A 2017 study found a strong correlation between national percentage of very happy people (as measured by the World Values Survey) and the presence of the rs324420 C385A allele in citizens' genetic make-up.[52]

The C385A allele was initially provisionally linked to drug abuse and dependence but this was not borne out in subsequent studies. According to later studies, carriers of the A allele are more likely to try cannabis, but less likely to become dependent.[20]: § 5.6 

FAAH-OUT microdeletion[edit]

FAAH-OUT is a pseudogene downstream of the FAAH coding region. It expresses a long non-coding RNA (lncRNA) that increases the expression of FAAH.[53] In 2019, a Scottish woman was found to have both a previously unreported microdeletion mutation in FAAH-OUT and a rs324420 C385A mutation. The result is extreme disruption of FAAH function leading to elevated anandamide levels. She was immune to anxiety, unable to experience fear, and insensitive to pain. The frequent burns and cuts suffered due to her hypoalgesia healed quicker than average with little or no scarring.[54][55][56] Her son, who shares the FAAH-OUT deletion but has no C385A mutation, has a lesser degree of pain insensitivity.[54]

A 2023 study looks further into the functions of FAAH-OUT using transcriptomic analyses of cell models, some created anew using CRISPR-Cas9, others obtained from the 2019 patient. The study confirms that FAAH-OUT increases the expression of FAAH, both via its lncRNA product and through an intronic enhancer called FAAH-AMP. Loss of FAAH-OUT also changes the expression of a wide network of genes beyond FAAH itself. For example, although the pain insensitivity is mostly due to loss of FAAH function (via increased endocannabinoid levels and reduced ACKR3 expression), lack of depression and anxiety is instead due to a non-canonical Wnt pathway upregulating BDNF. The increased wound healing is due to both pathways: loss of FAAH function increases N-acyltaurine levels; the non-canonical Wnt pathway is also beneficial to healing.[53]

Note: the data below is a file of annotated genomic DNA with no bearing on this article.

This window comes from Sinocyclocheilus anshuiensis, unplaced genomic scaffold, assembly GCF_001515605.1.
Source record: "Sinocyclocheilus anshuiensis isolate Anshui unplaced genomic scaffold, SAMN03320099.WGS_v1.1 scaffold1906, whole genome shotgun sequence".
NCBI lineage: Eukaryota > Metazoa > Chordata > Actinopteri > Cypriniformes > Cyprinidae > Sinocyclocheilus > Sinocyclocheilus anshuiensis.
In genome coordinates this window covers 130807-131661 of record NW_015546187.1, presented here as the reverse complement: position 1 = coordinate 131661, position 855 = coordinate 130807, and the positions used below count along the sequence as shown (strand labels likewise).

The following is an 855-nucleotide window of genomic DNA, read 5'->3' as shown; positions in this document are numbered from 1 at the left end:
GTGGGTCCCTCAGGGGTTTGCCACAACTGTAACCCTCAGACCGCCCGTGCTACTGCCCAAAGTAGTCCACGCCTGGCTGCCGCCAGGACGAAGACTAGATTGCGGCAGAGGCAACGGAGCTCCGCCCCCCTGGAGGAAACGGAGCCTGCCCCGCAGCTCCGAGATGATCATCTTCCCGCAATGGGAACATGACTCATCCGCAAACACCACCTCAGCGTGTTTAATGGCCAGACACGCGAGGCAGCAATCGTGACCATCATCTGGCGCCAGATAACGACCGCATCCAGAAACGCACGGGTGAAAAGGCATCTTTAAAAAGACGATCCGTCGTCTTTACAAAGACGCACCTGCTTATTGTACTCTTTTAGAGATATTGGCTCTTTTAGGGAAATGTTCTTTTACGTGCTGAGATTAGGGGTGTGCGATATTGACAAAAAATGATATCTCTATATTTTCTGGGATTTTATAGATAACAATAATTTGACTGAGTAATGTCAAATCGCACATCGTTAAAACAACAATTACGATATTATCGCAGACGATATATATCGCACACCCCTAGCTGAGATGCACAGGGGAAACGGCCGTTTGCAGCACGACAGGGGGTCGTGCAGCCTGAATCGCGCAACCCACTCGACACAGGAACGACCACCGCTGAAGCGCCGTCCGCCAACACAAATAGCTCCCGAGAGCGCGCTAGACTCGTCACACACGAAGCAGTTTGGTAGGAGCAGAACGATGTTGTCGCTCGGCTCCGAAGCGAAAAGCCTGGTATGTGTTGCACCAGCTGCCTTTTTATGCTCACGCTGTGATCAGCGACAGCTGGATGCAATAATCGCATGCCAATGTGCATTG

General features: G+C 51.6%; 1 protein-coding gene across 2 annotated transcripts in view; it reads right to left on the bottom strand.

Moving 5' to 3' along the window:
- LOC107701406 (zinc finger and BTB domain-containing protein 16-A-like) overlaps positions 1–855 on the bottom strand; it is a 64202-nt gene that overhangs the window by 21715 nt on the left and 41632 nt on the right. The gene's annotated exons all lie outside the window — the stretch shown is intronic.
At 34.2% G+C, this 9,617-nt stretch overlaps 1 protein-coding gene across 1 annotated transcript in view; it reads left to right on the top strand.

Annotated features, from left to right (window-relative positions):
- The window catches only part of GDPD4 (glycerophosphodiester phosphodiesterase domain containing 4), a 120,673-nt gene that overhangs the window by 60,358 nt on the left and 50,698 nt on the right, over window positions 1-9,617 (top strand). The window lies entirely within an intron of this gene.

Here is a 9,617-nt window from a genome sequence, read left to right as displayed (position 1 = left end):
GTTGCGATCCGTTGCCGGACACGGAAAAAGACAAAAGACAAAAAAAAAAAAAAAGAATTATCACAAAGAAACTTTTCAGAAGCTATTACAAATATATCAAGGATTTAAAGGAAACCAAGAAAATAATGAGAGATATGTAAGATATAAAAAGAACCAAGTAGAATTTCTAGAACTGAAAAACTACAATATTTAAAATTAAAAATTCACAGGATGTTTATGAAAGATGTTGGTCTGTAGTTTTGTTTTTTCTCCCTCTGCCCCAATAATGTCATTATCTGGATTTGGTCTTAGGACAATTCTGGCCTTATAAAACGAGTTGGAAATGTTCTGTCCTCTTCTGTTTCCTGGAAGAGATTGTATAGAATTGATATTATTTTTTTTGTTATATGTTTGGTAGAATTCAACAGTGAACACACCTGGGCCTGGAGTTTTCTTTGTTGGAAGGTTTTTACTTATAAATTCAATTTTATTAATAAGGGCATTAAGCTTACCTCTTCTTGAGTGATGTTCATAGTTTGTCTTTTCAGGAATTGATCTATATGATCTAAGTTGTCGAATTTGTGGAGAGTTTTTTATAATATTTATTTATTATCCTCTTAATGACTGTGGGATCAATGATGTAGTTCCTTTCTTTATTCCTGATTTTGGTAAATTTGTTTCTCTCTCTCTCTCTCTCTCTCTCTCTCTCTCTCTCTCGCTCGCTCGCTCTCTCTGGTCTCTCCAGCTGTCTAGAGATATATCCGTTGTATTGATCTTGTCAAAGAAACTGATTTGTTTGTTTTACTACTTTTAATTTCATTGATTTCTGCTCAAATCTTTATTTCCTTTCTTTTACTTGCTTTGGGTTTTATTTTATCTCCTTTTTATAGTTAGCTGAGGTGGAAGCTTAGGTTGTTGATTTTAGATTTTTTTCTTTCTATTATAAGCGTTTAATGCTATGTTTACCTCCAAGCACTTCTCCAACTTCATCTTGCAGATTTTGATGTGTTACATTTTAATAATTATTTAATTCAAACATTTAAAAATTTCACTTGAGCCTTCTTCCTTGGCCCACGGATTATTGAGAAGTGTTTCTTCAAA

The enzyme is typically assayed making use of a radiolabelled anandamide substrate, which generates free labelled ethanolamine, although alternative LC-MS methods have also been described.[57][58]


The first crystal structure of FAAH was published in 2002 (PDB code 1MT5).[9] Structures of FAAH with drug-like ligands were first reported in 2008, and include non-covalent inhibitor complexes and covalent adducts.[59]


In slime molds[edit]

The slime mold Dictyostelium discoideum produces a semispecific FAAH inhibitor. By controlling the levels of FAAH activity, they modulate endogenous N-acylethanolamine levels.[23]

Enzyme classification[edit]

In the Enzyme Commission numbering scheme, "fatty acid amide hydrolase" is EC The number applies to all enzymes that have the chemical activity; in humans it covers both the genes FAAH and FAAH2. The systematic name is "fatty acylamide amidohydrolase". Recorded synonyms include "oleamide hydrolase", "anandamide amidohydrolase".[60]

See also[edit]